The problem: IT IS NOT OK to communicate that way because it has dire consequences on the audience, on people in general and on our societies at large. In other words, it is actually HURTING people.
According to the Official Journal of the American Academy of Pediatrics, the negative effects of advertising on teenagers include increased cigarette and alcohol use, obesity, poor nutrition and eating disorders.
According to the World Health Organization (WHO) depression has become the leading cause of disability worldwide, and is a major contributor to the overall global burden of disease. Globally, more than 300 million people of all ages suffer from depression, an increase of more than 18% between 2005 and 2015. And in the US, antidepressant use increased nearly 65% over a 15-year time frame, from 7.7% in 1999–2002 to 12.7% in 2014 (source).
And of course, on the extreme end of that spectrum we end up with (legal) drugs epidemics like the current opioid crisis, which kills nearly 70,000 Americans every year and for which Johnson & Johnson has recently been found guilty of a criminal marketing scheme by the State of Oklahoma and ordered to pay $572 million (source).
But there are also long term pervasive effects: as we use and abuse of negativity and violence in communication, news and movies, we train our brain to think these are normal outcomes. And literally, through neuroplasticity, we reprogram our brains to think negatively.
Now multiply all that negative overload by the equivalent of 34GB of daily content — the amount of content that we now consume every day– about 105,000 words, images and videos (source) and by the 5,000 ads hitting our brains – daily – and you get a good picture of how much negative we take in every day.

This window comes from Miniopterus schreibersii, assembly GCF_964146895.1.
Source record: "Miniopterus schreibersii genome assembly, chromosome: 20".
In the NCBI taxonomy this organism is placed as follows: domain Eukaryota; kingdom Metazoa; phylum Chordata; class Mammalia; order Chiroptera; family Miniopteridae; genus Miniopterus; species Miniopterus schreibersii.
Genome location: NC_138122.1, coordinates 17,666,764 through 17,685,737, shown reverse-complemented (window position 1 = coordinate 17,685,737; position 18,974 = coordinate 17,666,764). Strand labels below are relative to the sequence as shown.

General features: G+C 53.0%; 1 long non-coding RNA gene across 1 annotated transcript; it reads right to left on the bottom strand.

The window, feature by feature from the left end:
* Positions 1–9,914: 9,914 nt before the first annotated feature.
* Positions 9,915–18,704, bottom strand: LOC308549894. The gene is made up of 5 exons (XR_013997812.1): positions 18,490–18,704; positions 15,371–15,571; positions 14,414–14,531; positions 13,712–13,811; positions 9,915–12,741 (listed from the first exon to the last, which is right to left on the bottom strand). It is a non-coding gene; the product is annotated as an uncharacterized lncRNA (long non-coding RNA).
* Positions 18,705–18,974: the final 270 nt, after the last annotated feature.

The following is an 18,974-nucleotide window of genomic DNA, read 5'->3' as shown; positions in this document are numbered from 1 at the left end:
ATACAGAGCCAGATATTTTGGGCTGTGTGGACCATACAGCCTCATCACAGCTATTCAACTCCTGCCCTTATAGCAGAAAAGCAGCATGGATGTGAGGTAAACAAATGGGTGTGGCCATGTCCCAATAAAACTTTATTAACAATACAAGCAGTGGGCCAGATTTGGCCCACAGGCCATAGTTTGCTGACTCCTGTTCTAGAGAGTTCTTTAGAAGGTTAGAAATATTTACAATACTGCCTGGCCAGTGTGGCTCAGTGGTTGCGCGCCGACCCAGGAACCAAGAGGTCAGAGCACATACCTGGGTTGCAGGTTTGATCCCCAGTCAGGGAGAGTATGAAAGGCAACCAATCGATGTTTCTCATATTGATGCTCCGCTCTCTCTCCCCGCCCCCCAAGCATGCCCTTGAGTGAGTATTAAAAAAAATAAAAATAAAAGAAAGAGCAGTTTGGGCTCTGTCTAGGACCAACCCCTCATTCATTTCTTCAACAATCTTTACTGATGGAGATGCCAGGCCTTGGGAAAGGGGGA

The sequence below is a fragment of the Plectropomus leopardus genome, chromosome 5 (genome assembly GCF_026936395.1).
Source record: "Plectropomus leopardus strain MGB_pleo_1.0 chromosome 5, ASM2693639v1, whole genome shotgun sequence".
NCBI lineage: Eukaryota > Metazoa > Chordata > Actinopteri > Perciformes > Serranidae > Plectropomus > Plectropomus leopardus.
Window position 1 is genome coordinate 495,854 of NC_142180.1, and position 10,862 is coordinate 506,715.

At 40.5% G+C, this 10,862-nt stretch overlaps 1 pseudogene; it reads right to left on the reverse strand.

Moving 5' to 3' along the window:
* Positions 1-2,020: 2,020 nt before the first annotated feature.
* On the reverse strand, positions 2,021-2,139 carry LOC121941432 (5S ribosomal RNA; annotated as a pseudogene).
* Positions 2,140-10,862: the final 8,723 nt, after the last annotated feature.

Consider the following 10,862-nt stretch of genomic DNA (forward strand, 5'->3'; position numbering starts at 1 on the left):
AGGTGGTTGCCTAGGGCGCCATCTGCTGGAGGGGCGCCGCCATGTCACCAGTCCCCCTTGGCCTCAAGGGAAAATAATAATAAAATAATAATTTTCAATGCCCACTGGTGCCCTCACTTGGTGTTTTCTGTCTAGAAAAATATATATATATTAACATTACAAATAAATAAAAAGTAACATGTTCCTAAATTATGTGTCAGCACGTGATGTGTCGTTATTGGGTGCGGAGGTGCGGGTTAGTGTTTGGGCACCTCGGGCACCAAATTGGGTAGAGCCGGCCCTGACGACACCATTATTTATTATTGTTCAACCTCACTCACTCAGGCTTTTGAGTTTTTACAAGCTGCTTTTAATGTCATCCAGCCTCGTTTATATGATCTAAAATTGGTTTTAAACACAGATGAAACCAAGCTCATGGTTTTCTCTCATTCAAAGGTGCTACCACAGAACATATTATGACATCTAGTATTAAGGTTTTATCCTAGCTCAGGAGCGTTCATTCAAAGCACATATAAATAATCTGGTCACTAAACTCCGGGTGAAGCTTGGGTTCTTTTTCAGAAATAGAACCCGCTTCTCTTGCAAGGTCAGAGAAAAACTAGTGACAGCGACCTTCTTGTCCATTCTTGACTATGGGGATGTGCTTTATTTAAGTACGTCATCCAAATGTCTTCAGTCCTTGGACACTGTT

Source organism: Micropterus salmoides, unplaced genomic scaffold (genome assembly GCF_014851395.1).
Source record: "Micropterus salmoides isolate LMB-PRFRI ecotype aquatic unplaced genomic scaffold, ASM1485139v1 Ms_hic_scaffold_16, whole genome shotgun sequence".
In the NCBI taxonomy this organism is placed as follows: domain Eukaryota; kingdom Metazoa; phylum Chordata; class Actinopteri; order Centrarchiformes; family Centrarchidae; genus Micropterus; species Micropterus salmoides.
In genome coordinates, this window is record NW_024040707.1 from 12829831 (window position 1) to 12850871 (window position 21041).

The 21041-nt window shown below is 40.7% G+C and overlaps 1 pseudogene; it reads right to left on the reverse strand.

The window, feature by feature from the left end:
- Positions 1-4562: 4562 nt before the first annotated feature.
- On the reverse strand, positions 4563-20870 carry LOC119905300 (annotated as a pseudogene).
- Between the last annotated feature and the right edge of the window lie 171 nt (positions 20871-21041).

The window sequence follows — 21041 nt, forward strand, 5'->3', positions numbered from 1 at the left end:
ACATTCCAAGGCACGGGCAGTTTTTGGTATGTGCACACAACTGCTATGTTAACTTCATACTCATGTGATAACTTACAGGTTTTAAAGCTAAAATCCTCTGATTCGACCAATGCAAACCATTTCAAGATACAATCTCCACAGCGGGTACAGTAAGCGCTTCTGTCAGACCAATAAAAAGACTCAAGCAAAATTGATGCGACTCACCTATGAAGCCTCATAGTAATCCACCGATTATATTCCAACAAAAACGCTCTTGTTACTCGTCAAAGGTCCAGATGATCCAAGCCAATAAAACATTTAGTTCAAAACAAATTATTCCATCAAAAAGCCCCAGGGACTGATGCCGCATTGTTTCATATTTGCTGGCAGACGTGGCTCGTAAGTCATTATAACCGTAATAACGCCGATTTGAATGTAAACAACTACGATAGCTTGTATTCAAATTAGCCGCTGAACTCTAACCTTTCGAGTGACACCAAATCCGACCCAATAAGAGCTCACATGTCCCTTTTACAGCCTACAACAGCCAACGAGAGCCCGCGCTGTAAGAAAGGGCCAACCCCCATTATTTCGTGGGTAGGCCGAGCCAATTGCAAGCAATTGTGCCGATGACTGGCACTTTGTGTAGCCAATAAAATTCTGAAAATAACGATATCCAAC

So the more negativity you ingest, the more negative you become. And if you are a marketer, a newsperson, or an advertiser using negative bias or techniques in your trade, then you are literally poisoning your audience.
Now, it must take some kind of cognitive dissonance to believe that biting the hand that feeds you (or your business) is a sustainable approach to growing that same business. And yet this is too often what seems to drive our world.
Good News: Positivity Sells!
THE GOOD NEWS: science now proves that positivity is actually very good for business: according to the Harvard Business Review, a recent study measured whether positive comments were more effective than negative ones across 60 business teams. And positivity wins, almost 6 to 1 (5.6 times actually).
According to a 2015 study, positive and happy employees are up to 20% more productive than unhappy employees. While for salespeople, happiness and positivity has an even greater impact, raising sales by 37% (source). And Forbes claims that 89% of employees with high levels of well-being reported high job satisfaction and nearly two thirds of those employees reported consistently putting in extra effort at work.
This is probably why the stock prices of Fortune’s “100 Best Companies to Work for” rose 14% per year from 1998 to 2005, while companies not on the list only reported a 6% increase. Positivity beats stress and negativity in terms of ROI by magnitude of 2 to 1.
So when you create your next marketing campaign, try positivity for a change: it sells!